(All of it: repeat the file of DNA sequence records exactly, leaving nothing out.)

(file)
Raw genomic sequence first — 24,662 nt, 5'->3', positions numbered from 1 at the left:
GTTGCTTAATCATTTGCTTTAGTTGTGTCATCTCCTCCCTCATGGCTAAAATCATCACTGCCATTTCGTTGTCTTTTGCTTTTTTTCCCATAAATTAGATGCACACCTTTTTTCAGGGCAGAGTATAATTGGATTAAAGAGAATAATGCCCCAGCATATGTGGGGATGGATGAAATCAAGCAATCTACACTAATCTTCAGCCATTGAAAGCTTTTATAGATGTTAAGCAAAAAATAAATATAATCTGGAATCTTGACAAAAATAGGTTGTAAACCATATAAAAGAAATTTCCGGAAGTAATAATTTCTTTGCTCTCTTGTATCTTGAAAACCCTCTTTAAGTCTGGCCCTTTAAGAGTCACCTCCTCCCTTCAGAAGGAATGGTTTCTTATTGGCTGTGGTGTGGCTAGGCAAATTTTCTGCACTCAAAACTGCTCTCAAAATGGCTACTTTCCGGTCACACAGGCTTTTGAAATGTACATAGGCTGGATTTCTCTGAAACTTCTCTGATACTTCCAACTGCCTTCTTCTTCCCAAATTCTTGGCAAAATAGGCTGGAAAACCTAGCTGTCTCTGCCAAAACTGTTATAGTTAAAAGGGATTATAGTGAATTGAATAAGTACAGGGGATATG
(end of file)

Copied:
Raw genomic sequence first — 24,662 nt, 5'->3', positions numbered from 1 at the left:
GTTGCTTAATCATTTGCTTTAGTTGTGTCATCTCCTCCCTCATGGCTAAAATCATCACTGCCATTTCGTTGTCTTTTGCTTTTTTTCCCATAAATTAGATGCACACCTTTTTTCAGGGCAGAGTATAATTGGATTAAAGAGAATAATGCCCCAGCATATGTGGGGATGGATGAAATCAAGCAATCTACACTAATCTTCAGCCATTGAAAGCTTTTATAGATGTTAAGCAAAAAATAAATATAATCTGGAATCTTGACAAAAATAGGTTGTAAACCATATAAAAGAAATTTCCGGAAGTAATAATTTCTTTGCTCTCTTGTATCTTGAAAACCCTCTTTAAGTCTGGCCCTTTAAGAGTCACCTCCTCCCTTCAGAAGGAATGGTTTCTTATTGGCTGTGGTGTGGCTAGGCAAATTTTCTGCACTCAAAACTGCTCTCAAAATGGCTACTTTCCGGTCACACAGGCTTTTGAAATGTACATAGGCTGGATTTCTCTGAAACTTCTCTGATACTTCCAACTGCCTTCTTCTTCCCAAATTCTTGGCAAAATAGGCTGGAAAACCTAGCTGTCTCTGCCAAAACTGTTATAGTTAAAAGGGATTATAGTGAATTGAATAAGTACAGGGGATATG